These 4 measures indicate that Greif (NYSE:GEF) is using debt reasonably well
Warren Buffett said: “Volatility is far from synonymous with risk. It’s natural to consider a company’s balance sheet when looking at its riskiness, as debt is often involved when a company fails. Above all, Greif, Inc. (NYSE:GEF) is in debt. But the more important question is: what risk does this debt create?
When is debt dangerous?
Debt and other liabilities become risky for a business when it cannot easily meet those obligations, either with free cash flow or by raising capital at an attractive price. If things go really bad, lenders can take over the business. However, a more common (but still painful) scenario is that it has to raise new equity at a low price, thereby permanently diluting shareholders. By replacing dilution, however, debt can be a great tool for companies that need capital to invest in growth at high rates of return. The first step when considering a company’s debt levels is to consider its cash and debt together.
See our latest analysis for Greif
What is Greif’s net debt?
You can click on the chart below for historical numbers, but it shows Greif had $2.30 billion in debt in January 2022, up from $2.55 billion a year prior. However, since he has a cash reserve of $119.7 million, his net debt is less, at around $2.18 billion.
A look at Greif’s responsibilities
We can see from the most recent balance sheet that Greif had liabilities of US$1.28 billion due in one year, and liabilities of US$2.91 billion due beyond. In return, he had $119.7 million in cash and $816.1 million in receivables due within 12 months. It therefore has liabilities totaling $3.25 billion more than its cash and short-term receivables, combined.
When you consider that shortfall exceeds the company’s US$2.95 billion market capitalization, you might well be inclined to take a close look at the balance sheet. In the scenario where the company were to quickly clean up its balance sheet, it seems likely that shareholders would suffer significant dilution.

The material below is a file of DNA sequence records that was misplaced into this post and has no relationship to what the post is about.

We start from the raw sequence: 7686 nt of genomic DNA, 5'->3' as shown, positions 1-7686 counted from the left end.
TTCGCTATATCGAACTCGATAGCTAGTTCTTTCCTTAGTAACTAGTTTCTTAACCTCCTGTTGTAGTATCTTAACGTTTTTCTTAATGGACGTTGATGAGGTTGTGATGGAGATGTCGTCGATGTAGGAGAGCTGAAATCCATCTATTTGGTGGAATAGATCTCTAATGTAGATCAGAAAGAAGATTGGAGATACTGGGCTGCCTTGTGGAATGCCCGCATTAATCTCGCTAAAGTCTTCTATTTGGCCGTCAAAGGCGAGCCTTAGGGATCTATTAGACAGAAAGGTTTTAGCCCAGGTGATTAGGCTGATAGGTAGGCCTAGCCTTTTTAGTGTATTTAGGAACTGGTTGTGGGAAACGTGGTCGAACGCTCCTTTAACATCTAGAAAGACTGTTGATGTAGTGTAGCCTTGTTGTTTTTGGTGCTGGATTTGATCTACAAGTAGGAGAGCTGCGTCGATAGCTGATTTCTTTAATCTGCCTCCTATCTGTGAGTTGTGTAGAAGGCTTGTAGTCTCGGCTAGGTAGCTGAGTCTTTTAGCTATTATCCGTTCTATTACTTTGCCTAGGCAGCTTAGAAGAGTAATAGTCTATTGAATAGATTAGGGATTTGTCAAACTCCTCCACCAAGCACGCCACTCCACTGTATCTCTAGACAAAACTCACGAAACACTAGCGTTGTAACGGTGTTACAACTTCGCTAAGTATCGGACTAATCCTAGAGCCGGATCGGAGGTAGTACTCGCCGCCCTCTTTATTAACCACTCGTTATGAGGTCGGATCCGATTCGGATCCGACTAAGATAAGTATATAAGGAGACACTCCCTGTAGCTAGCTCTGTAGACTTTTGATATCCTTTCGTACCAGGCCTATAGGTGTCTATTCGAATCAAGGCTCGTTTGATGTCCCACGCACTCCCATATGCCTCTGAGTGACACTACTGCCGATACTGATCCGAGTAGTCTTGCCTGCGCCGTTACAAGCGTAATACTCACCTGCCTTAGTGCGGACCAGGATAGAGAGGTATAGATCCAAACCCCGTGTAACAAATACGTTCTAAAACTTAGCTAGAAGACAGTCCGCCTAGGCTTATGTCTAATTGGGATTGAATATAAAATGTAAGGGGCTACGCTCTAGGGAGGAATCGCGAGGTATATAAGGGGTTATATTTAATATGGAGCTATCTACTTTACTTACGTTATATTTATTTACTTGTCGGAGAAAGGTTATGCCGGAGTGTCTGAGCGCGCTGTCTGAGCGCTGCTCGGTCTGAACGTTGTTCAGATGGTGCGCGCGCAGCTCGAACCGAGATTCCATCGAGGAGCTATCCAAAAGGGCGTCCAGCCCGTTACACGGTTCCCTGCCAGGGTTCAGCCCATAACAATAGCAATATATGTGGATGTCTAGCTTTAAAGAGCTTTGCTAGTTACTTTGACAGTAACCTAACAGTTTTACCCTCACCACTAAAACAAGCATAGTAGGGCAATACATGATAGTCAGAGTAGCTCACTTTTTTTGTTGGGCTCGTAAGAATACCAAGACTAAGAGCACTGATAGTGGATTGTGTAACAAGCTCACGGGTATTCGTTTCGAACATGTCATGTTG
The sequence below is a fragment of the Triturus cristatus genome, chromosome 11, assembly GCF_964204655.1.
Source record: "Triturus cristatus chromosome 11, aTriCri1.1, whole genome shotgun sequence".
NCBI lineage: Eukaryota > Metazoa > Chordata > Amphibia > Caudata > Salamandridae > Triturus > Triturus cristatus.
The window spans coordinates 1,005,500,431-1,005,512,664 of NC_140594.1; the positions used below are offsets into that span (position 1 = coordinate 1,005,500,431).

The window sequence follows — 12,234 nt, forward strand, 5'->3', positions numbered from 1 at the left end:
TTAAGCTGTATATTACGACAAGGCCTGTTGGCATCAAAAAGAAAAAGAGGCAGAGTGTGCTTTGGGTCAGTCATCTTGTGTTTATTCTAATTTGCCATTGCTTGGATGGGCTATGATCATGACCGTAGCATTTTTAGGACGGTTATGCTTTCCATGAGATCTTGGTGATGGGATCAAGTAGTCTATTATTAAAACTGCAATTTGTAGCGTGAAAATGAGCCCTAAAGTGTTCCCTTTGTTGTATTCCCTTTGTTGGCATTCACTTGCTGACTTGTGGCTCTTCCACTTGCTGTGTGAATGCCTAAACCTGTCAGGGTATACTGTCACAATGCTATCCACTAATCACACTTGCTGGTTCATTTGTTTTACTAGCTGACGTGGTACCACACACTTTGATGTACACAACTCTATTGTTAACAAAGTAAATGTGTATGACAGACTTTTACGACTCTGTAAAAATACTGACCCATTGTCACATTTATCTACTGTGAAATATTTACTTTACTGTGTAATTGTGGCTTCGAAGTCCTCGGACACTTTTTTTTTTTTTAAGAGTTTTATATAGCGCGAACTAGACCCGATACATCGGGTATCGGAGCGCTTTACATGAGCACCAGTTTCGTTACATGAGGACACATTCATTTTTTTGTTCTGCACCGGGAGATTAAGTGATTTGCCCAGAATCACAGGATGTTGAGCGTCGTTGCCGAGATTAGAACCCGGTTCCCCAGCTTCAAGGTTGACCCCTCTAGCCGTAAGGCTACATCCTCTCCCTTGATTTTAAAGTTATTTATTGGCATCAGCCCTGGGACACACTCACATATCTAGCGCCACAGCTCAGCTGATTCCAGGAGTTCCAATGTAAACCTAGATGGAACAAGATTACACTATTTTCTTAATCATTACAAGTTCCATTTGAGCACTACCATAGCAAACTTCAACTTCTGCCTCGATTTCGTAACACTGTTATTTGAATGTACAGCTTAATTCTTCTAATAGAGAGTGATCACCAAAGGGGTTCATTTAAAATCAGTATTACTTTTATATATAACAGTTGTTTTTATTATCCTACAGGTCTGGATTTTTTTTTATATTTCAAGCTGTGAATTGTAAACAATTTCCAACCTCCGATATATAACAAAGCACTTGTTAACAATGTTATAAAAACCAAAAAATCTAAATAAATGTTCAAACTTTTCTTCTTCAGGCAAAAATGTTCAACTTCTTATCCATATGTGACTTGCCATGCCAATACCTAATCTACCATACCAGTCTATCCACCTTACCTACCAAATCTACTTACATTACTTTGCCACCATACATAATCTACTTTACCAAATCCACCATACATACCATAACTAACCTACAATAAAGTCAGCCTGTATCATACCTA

We measure a company’s leverage against its earning power by looking at its net debt divided by its earnings before interest, taxes, depreciation and amortization (EBITDA) and calculating how easily its earnings before interest and taxes (EBIT ) covers its interest charge (interest coverage). In this way, we consider both the absolute amount of debt, as well as the interest rates paid on it.
Greif has a debt to EBITDA ratio of 2.6 and its EBIT covered its interest expense 7.0 times. This suggests that while debt levels are significant, we will refrain from labeling them as problematic. Importantly, Greif has grown its EBIT by 52% over the past twelve months, and this growth will make it easier to manage its debt. There is no doubt that we learn the most about debt from the balance sheet. But ultimately, the company’s future profitability will decide whether Greif can strengthen its balance sheet over time. So if you want to see what the professionals think, you might find this free analyst earnings forecast report interesting.
But our last consideration is also important, because a company cannot pay debt with paper profits; he needs cash. We must therefore clearly examine whether this EBIT generates a corresponding free cash flow. Over the past three years, Greif has produced strong free cash flow equivalent to 56% of its EBIT, which is what we expected. This free cash flow puts the company in a good position to repay its debt, should it arise.
Our point of view
Looking at the balance sheet, the biggest positive for Greif is the fact that it looks like it can grow its EBIT with confidence. But the other factors we noted above weren’t so encouraging. In particular, the level of total liabilities gives us chills. Looking at all this data, we feel a bit cautious about Greif’s debt levels. While we understand that debt can improve returns on equity, we suggest shareholders keep a close eye on their level of debt, lest it increase. The balance sheet is clearly the area to focus on when analyzing debt. However, not all investment risks reside on the balance sheet, far from it. We have identified 1 warning sign with Greif, and understanding them should be part of your investment process.
Of course, if you’re the type of investor who prefers to buy stocks without the burden of debt, then feel free to check out our exclusive list of cash-efficient growth stocks today.
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This Simply Wall St article is general in nature. We provide commentary based on historical data and analyst forecasts only using unbiased methodology and our articles are not intended to be financial advice. It is not a recommendation to buy or sell stocks and does not take into account your objectives or financial situation. Our goal is to bring you targeted long-term analysis based on fundamental data. Note that our analysis may not take into account the latest announcements from price-sensitive companies or qualitative materials. Simply Wall St has no position in the stocks mentioned.